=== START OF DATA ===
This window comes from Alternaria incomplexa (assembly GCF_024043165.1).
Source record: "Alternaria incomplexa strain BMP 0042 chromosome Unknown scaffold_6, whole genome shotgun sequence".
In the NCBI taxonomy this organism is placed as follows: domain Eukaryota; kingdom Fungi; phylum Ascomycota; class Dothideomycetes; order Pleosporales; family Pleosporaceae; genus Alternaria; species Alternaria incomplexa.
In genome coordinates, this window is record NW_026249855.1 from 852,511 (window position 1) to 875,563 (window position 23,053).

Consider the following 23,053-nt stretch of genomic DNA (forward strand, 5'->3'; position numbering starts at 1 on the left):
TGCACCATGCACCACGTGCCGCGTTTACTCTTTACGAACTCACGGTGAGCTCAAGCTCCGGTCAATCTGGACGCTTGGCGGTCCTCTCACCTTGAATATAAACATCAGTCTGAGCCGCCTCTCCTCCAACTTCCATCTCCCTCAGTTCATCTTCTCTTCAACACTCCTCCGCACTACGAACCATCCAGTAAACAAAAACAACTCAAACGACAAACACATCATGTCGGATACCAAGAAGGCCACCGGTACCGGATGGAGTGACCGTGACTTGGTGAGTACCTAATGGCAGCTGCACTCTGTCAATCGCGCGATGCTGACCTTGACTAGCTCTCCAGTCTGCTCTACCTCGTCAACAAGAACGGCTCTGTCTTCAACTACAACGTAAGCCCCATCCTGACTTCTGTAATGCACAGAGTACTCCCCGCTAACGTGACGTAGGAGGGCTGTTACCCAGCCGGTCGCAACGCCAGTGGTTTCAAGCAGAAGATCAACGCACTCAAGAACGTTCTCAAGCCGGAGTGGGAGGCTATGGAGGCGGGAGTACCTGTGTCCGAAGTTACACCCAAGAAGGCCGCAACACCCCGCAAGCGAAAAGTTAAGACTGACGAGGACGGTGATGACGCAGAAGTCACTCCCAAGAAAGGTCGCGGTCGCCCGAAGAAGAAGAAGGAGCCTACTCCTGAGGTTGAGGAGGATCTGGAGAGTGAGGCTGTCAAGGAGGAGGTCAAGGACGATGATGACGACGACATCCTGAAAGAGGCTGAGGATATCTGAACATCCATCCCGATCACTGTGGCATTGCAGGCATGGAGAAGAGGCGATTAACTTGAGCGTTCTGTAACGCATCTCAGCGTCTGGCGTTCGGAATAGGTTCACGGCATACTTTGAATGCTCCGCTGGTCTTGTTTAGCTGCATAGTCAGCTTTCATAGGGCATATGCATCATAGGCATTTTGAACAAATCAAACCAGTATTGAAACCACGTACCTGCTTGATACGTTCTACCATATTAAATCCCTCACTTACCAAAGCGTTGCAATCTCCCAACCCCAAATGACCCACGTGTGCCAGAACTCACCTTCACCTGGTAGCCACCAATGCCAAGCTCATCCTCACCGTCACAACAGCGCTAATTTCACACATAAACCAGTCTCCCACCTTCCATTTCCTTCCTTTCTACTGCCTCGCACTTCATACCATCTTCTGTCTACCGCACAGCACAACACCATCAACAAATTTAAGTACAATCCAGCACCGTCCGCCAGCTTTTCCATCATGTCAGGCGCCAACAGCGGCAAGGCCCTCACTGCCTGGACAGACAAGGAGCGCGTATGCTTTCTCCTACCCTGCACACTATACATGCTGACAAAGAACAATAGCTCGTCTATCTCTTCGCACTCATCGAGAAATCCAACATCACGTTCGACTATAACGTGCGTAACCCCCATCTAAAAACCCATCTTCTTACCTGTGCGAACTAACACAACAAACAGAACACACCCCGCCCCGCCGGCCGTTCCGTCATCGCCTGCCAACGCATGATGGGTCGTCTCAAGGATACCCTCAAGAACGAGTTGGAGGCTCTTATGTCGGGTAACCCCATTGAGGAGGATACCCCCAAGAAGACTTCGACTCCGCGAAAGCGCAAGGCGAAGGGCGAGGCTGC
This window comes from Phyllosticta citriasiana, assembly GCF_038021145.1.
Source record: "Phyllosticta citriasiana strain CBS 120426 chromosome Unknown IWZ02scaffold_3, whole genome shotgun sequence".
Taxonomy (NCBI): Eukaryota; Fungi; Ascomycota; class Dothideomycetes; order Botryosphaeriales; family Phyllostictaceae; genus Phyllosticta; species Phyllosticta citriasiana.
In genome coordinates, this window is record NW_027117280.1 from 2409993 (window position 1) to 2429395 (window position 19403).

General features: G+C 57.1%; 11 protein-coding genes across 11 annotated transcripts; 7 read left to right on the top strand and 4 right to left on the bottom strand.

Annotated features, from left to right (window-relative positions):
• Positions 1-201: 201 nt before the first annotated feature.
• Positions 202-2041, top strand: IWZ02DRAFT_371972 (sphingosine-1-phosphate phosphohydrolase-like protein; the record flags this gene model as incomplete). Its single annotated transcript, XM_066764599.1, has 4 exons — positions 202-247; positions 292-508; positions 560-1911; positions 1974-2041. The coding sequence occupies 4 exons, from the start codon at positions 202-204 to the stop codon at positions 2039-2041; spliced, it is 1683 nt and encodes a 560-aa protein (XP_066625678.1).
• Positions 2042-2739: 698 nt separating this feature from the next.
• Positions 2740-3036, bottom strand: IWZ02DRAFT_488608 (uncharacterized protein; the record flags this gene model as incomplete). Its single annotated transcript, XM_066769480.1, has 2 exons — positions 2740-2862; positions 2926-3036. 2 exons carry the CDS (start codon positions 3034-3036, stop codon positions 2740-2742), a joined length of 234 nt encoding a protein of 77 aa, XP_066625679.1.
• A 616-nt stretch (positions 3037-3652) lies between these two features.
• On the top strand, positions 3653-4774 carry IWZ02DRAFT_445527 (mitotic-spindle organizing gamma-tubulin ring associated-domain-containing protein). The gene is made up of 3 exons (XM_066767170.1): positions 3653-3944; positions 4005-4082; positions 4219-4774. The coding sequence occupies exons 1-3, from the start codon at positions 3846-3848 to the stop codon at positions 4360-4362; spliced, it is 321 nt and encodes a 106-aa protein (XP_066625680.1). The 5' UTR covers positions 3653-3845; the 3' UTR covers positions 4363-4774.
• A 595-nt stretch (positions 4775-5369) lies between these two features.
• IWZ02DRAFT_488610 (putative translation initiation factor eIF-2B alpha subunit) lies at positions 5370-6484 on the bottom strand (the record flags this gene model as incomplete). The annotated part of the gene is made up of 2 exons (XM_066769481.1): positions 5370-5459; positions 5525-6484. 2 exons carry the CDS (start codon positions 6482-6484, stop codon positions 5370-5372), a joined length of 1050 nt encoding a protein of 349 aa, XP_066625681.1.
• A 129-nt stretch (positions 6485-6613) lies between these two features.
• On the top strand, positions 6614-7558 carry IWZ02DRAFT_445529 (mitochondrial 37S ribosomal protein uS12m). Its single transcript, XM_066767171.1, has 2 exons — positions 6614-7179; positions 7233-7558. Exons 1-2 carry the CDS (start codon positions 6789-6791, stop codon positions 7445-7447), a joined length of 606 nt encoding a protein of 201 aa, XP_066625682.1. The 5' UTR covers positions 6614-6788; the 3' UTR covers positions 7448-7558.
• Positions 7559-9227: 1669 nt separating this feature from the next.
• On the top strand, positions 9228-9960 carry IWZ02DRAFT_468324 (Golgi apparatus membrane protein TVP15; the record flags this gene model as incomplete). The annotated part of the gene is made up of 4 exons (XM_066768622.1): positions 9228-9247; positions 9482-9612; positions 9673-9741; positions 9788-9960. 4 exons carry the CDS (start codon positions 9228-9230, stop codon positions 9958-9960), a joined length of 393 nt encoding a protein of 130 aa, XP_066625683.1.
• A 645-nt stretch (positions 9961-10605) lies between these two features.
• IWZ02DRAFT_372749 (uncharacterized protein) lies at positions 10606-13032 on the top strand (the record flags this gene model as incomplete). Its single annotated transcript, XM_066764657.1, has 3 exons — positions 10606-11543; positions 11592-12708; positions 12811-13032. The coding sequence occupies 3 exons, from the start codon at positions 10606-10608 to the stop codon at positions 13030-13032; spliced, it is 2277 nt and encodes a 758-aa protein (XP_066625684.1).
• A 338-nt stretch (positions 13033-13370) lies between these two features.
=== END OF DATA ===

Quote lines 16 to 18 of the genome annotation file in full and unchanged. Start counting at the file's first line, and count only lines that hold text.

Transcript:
• Positions 2740-3036, bottom strand: IWZ02DRAFT_488608 (uncharacterized protein; the record flags this gene model as incomplete). Its single annotated transcript, XM_066769480.1, has 2 exons — positions 2740-2862; positions 2926-3036. 2 exons carry the CDS (start codon positions 3034-3036, stop codon positions 2740-2742), a joined length of 234 nt encoding a protein of 77 aa, XP_066625679.1.
• A 616-nt stretch (positions 3037-3652) lies between these two features.
• On the top strand, positions 3653-4774 carry IWZ02DRAFT_445527 (mitotic-spindle organizing gamma-tubulin ring associated-domain-containing protein). The gene is made up of 3 exons (XM_066767170.1): positions 3653-3944; positions 4005-4082; positions 4219-4774. The coding sequence occupies exons 1-3, from the start codon at positions 3846-3848 to the stop codon at positions 4360-4362; spliced, it is 321 nt and encodes a 106-aa protein (XP_066625680.1). The 5' UTR covers positions 3653-3845; the 3' UTR covers positions 4363-4774.